It was not so long ago austerity was better known as a word meaning sternness and severity of attitude, or plainness and simplicity.
These days it is synonymous with spending cuts and tax increases to reduce government debt.
In the case of some European countries, it also means measures imposed as strict conditions of government bailouts.
Pushing back against this policy are the many anti-austerity movements and political parties.
Greece's Syriza party won parliamentary elections in January promising to ditch austerity, but it now appears to be accepting painful concessions to satisfy its creditors.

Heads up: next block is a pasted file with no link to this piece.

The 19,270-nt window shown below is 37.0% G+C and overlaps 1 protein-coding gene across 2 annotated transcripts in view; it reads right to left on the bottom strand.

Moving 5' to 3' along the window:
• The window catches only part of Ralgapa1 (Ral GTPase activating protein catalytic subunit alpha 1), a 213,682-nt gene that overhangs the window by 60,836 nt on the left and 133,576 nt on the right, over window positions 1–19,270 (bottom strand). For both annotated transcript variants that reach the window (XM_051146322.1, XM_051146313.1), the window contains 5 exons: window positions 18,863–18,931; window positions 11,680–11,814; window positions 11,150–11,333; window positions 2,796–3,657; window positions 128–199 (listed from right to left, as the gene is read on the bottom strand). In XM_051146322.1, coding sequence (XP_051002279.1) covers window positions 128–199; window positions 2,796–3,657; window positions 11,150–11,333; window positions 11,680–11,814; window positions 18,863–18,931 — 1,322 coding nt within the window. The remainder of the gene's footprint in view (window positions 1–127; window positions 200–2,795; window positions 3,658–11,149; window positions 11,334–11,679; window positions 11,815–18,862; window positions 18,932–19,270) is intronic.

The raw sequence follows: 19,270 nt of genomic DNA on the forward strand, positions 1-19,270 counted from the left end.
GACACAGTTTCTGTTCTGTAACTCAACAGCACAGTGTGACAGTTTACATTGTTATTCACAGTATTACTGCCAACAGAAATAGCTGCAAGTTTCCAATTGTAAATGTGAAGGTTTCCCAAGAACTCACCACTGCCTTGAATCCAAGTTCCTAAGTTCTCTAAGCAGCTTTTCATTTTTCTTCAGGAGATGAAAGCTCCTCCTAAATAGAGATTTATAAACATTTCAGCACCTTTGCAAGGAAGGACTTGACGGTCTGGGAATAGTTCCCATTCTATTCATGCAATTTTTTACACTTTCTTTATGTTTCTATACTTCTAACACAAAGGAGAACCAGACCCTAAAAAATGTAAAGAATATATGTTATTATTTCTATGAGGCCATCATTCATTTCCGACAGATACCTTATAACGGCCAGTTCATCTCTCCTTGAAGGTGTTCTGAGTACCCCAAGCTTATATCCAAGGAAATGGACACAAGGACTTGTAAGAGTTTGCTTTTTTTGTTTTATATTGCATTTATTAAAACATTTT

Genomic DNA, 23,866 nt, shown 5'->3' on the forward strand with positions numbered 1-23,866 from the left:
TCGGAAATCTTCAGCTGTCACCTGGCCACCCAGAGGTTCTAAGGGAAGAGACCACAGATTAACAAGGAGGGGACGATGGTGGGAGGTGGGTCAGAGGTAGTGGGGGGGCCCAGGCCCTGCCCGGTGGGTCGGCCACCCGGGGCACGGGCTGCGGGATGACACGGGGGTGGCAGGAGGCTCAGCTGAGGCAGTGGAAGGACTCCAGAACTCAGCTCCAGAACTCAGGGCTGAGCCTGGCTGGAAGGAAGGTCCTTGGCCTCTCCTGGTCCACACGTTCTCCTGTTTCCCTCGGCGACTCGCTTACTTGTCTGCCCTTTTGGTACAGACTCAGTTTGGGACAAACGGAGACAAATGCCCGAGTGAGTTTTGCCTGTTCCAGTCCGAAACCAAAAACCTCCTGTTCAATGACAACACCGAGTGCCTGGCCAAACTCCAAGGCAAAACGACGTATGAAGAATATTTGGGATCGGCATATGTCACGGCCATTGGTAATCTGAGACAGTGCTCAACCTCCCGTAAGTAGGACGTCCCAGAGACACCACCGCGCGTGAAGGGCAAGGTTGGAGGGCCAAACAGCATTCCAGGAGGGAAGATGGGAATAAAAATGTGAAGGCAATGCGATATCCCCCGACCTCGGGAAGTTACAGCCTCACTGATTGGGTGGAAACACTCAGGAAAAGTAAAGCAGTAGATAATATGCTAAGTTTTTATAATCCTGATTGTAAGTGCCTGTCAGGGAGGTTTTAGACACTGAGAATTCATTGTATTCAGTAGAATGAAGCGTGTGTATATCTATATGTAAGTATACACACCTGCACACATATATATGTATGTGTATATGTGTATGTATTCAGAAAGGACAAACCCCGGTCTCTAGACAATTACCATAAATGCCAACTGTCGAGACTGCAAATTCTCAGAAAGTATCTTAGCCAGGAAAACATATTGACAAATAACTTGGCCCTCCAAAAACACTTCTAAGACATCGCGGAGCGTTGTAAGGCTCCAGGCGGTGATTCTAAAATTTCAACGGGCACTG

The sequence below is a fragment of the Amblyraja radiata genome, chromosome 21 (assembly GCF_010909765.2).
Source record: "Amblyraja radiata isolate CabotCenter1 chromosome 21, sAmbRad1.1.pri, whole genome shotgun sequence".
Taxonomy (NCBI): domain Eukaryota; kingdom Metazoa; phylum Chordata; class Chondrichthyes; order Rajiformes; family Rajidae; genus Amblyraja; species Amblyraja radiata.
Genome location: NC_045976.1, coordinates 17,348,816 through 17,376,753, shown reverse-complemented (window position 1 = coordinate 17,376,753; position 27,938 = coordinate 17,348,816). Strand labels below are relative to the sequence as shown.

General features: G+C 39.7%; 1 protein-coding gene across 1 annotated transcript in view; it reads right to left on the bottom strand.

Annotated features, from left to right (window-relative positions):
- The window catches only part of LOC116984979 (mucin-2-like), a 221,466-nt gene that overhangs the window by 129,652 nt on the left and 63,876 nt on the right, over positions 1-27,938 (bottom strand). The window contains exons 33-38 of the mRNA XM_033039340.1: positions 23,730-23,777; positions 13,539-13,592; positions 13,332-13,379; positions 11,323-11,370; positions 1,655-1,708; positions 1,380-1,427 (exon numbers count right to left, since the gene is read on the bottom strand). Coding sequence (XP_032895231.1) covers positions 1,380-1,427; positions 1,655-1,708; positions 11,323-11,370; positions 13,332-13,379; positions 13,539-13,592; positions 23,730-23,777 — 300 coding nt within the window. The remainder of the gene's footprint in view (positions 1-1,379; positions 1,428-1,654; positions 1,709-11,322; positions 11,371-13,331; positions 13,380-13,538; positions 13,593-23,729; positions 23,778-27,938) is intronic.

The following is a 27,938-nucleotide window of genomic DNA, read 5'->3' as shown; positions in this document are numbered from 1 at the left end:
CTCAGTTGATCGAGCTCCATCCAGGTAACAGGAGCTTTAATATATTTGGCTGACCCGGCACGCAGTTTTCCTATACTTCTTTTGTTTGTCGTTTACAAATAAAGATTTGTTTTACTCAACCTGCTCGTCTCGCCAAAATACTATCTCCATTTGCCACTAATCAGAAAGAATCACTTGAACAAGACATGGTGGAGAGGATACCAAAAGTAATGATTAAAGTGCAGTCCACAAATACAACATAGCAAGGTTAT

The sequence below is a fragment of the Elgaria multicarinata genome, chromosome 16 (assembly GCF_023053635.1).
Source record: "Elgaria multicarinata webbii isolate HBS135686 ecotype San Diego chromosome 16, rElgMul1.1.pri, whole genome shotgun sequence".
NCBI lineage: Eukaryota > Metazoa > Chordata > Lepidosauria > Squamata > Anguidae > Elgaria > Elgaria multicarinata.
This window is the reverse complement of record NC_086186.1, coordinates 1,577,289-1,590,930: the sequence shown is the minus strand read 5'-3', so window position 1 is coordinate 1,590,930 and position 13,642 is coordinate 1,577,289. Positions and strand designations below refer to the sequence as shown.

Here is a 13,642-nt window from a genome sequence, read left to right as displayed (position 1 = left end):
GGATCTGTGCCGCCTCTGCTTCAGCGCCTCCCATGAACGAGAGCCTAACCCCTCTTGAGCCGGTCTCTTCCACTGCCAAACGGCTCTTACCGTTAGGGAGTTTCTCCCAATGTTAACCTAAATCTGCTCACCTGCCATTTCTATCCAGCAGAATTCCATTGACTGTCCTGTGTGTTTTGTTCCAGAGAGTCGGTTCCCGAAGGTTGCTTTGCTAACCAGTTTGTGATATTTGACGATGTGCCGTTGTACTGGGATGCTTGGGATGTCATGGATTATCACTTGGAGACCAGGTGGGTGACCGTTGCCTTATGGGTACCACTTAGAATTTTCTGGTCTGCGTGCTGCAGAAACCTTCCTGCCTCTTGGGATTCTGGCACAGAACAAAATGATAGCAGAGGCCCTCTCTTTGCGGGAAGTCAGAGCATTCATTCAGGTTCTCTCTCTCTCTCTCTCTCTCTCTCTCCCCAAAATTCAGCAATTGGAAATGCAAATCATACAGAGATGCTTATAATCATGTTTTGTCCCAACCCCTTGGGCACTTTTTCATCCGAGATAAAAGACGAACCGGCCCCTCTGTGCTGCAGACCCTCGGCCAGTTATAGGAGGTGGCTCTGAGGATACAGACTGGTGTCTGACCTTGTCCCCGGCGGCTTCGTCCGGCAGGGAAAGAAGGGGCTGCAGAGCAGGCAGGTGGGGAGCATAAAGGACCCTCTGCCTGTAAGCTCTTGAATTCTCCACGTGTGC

The backlash over the financial crisis and subsequent austerity cuts appear to have taken a heavy political toll, with a shift in power in eight of the 18 Eurozone countries.
Anti-austerity protests are continuing, but how will a setback for Greece affect the ambitions of other protest parties and anti-austerity movements?
Presenter: Sami Zeidan
James Meadway - senior economist at the New Economics Foundation, and one of the original signatories to the call for a People's Assembly Against Austerity
Susana Martine Belmonte - anti-austerity activist and specialist on monetary reforms and social currencies
Vicky Pryce - chief economic adviser at the Centre for Economic and Business Research
Source: Al Jazeera